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Prof. Echo Wen WAN

Marketing

Professor

3917 4211
Prof. Echo Wen WAN

Academic and Professional Qualifications

  • B.A., Nanjing University, P.R. China
  • M.S., National University of Singapore, Singapore
  • Ph.D., Northwestern University, Evanston, Illinois

Biography

Received her B.A. in Economics at Nanjing University, Master in Information Systems at National University of Singapore, and a Ph.D. in Marketing at Northwestern University.

Research Interests

  • Self-Regulation (affect, self-control, green consumption, self-regulatory depletion, public health, and consumer well-being)
  • Cognitive and Meta-Cognitive Process in Information Processing
  • Social Exclusion and Consumer Behavior
  • Anthropomorphism and Marketing

Publications

Refereed Journal Publications

  • Ding Ying, Echo Wen Wan, and Jing Xu (forthcoming), “Will Broad Identity Increase Preference for More Advanced Products? The Impact of Social Identity Framing on Consumer Choice,” Journal of Consumer Psychology.
  • Wan, Echo Wen, Rocky Peng Chen, and Liyin Jin (2017), “Judging a Book by Its Cover? The Effect of Anthropomorphism on Product Attribute Processing and Consumer Preference,” Journal of Consumer Research, 43 (6), 1008-1030
  • Chen, Rocky Peng, Echo Wen Wan, and Eric Levy (forthcoming), “The Effect of Social Exclusion on Consumer Preference for Anthropomorphized Brands”, Journal of Consumer Psychology.
  • Wan, Echo Wen, Kimmy Chan, and Rocky Peng Chen (2016), “Hurting or Helping? The Effect of Service Agents’ Workplace Ostracism on Customers’ Service Perceptions,” Journal of the Academy of Marketing Science, 44, 746-769.
  • Wan Echo Wen, Jing Xu, and Ying Ding (2014), “To Be or Not To Be Unique? The Effects of Social Exclusion on Consumer Choice,” Journal of Consumer Research, 40 (6), 1109-1122.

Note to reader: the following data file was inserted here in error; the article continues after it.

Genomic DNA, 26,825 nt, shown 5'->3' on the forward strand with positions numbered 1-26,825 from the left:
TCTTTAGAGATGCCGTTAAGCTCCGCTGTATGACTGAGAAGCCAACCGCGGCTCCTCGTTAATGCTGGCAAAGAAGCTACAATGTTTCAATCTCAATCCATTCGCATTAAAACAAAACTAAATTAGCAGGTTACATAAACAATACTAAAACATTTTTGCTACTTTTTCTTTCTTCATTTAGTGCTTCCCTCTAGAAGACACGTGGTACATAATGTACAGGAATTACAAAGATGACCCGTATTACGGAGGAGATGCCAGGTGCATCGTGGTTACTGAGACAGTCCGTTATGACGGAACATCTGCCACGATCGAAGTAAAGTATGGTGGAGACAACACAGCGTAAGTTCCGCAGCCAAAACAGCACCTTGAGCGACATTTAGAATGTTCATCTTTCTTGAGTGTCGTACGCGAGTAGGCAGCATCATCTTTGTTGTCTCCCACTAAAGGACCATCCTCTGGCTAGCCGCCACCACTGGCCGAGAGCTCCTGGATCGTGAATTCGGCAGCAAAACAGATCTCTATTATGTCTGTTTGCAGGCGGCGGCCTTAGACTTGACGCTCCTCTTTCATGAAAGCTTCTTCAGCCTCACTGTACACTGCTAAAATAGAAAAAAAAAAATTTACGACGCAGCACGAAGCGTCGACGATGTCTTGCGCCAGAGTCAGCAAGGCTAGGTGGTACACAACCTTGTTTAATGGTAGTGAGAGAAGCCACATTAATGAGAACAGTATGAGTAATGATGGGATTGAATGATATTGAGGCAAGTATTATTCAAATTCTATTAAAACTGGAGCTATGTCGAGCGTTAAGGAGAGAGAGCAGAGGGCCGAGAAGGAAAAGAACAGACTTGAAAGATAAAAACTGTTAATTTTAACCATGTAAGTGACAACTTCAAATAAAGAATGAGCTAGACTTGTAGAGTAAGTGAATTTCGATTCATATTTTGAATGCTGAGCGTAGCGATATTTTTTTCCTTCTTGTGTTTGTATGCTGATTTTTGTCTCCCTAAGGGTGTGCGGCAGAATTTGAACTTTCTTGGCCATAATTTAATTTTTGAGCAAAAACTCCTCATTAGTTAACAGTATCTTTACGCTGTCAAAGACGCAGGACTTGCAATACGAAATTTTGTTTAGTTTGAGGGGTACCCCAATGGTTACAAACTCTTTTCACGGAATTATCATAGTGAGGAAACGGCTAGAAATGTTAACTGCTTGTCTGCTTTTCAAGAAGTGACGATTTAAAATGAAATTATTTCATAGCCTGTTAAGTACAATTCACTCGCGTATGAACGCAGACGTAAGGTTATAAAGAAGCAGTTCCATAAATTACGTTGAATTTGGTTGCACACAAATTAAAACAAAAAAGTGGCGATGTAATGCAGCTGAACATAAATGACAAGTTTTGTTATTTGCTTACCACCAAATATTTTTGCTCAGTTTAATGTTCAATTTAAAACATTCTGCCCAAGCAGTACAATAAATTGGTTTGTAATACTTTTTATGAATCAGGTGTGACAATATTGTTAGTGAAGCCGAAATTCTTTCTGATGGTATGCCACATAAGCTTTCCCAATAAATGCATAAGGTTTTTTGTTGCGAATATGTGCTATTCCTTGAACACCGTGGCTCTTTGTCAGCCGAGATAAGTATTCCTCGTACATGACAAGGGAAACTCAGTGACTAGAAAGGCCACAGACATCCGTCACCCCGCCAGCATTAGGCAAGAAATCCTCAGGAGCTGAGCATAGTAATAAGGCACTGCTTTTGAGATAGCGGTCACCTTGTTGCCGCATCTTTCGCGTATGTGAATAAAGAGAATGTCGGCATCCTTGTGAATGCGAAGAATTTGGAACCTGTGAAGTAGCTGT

• Duclos Rod, Echo Wen Wan, and Yuwei Jiang (2013), “Show Me the Honey! Effects of Social Exclusion on Financial Risk-Taking,” Journal of Consumer Research, 40 (June), 122–135.
  • Wan Echo Wen and Derek D. Rucker (2013), “Confidence and Construal Framing: When Confidence Increases versus Decreases Information Processing,” Journal of Consumer Research, 39 (February), 977–992.
  • Chan Kimmy and Echo Wen Wan (2012), “How Can Stressed Employees Deliver Better Customer Service? The Underlying Self-Regulation Depletion Mechanism,” Journal of Marketing, 76 (January), 119–137.
  • Wan Echo Wen and Nidhi Agrawal (2011), “Carry-Over Effects of Self-Control on Decision-Making: A Construal Level Perspective,” Journal of Consumer Research, June (1), 199–214.
  • Wan Echo Wen, Derek D. Rucker, Zakary L. Tormala, and Joshua J. Clarkson (2010), “The Effect of Regulatory Depletion on Attitude Certainty,” Journal of Marketing Research, 47 (3), 531–541.
  • Agrawal Nidhi and Echo Wen Wan (2009), “Regulating Risk or Risking Regulation? Construal Levels and Depletion Effects in the Processing of Health Messages,” Journal of Consumer Research, 36 (3), 448–462.
  • Wan Echo Wen, Jiewen Hong, and Brian Sternthal (2009), “The Effect of Regulatory Orientation and Decision Strategy on Brand Judgments,” Journal of Consumer Research, 35 (6), 1026–1038.
  • Wan Echo Wen and Brian Sternthal (2008), “Regulating the Effects of Depletion through Resource Monitoring,” Personality and Social Psychology Bulletin, 34 (1), 47-60.

Awards

  • Best Working Paper Award, Association For Consume Research North America Conference, 2016
  • Faculty Outstanding Researcher, 2015
  • Marketing Science Institute Young Scholar 2013
  • Research Output Prize, University of Hong Kong, 2010
  • Haring Symposium Fellow, 2006
  • Northwestern University Fellowship, 2003-2007
  • National University of Singapore Fellowship, 2000-2002

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